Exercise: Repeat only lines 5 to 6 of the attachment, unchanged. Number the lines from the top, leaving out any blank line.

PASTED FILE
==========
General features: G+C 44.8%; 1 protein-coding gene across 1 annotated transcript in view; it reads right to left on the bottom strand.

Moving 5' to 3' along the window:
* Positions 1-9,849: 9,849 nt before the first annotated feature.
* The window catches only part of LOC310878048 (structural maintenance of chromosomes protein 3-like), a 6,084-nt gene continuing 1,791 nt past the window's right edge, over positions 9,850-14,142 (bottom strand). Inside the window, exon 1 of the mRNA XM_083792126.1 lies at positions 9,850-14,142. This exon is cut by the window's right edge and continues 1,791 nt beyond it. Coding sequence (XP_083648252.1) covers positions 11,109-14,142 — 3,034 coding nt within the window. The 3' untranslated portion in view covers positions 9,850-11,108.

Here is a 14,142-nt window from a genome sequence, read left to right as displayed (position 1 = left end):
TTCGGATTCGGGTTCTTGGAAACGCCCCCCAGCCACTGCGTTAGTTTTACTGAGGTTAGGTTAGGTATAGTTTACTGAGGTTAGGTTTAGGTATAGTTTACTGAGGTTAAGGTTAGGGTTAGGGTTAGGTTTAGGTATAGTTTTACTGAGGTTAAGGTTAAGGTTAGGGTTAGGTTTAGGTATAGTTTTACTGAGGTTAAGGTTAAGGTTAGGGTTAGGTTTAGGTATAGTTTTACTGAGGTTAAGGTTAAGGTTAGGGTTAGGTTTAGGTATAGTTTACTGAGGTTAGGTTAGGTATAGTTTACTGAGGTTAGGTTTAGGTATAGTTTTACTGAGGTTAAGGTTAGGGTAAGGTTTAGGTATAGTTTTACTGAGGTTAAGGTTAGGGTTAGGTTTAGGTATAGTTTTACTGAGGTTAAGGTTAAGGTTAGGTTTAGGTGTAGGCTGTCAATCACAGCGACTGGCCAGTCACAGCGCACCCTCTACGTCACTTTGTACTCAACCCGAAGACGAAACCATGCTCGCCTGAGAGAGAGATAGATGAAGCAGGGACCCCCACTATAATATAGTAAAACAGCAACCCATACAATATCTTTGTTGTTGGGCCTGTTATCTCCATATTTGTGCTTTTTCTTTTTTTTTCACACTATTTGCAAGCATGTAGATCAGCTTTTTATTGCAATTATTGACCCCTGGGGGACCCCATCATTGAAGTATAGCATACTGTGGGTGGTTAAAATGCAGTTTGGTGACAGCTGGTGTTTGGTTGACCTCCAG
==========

Here is a 14,142-nt window from a genome sequence, read left to right as displayed (position 1 = left end):
TTCGGATTCGGGTTCTTGGAAACGCCCCCCAGCCACTGCGTTAGTTTTACTGAGGTTAGGTTAGGTATAGTTTACTGAGGTTAGGTTTAGGTATAGTTTACTGAGGTTAAGGTTAGGGTTAGGGTTAGGTTTAGGTATAGTTTTACTGAGGTTAAGGTTAAGGTTAGGGTTAGGTTTAGGTATAGTTTTACTGAGGTTAAGGTTAAGGTTAGGGTTAGGTTTAGGTATAGTTTTACTGAGGTTAAGGTTAAGGTTAGGGTTAGGTTTAGGTATAGTTTACTGAGGTTAGGTTAGGTATAGTTTACTGAGGTTAGGTTTAGGTATAGTTTTACTGAGGTTAAGGTTAGGGTAAGGTTTAGGTATAGTTTTACTGAGGTTAAGGTTAGGGTTAGGTTTAGGTATAGTTTTACTGAGGTTAAGGTTAAGGTTAGGTTTAGGTGTAGGCTGTCAATCACAGCGACTGGCCAGTCACAGCGCACCCTCTACGTCACTTTGTACTCAACCCGAAGACGAAACCATGCTCGCCTGAGAGAGAGATAGATGAAGCAGGGACCCCCACTATAATATAGTAAAACAGCAACCCATACAATATCTTTGTTGTTGGGCCTGTTATCTCCATATTTGTGCTTTTTCTTTTTTTTTCACACTATTTGCAAGCATGTAGATCAGCTTTTTATTGCAATTATTGACCCCTGGGGGACCCCATCATTGAAGTATAGCATACTGTGGGTGGTTAAAATGCAGTTTGGTGACAGCTGGTGTTTGGTTGACCTCCAG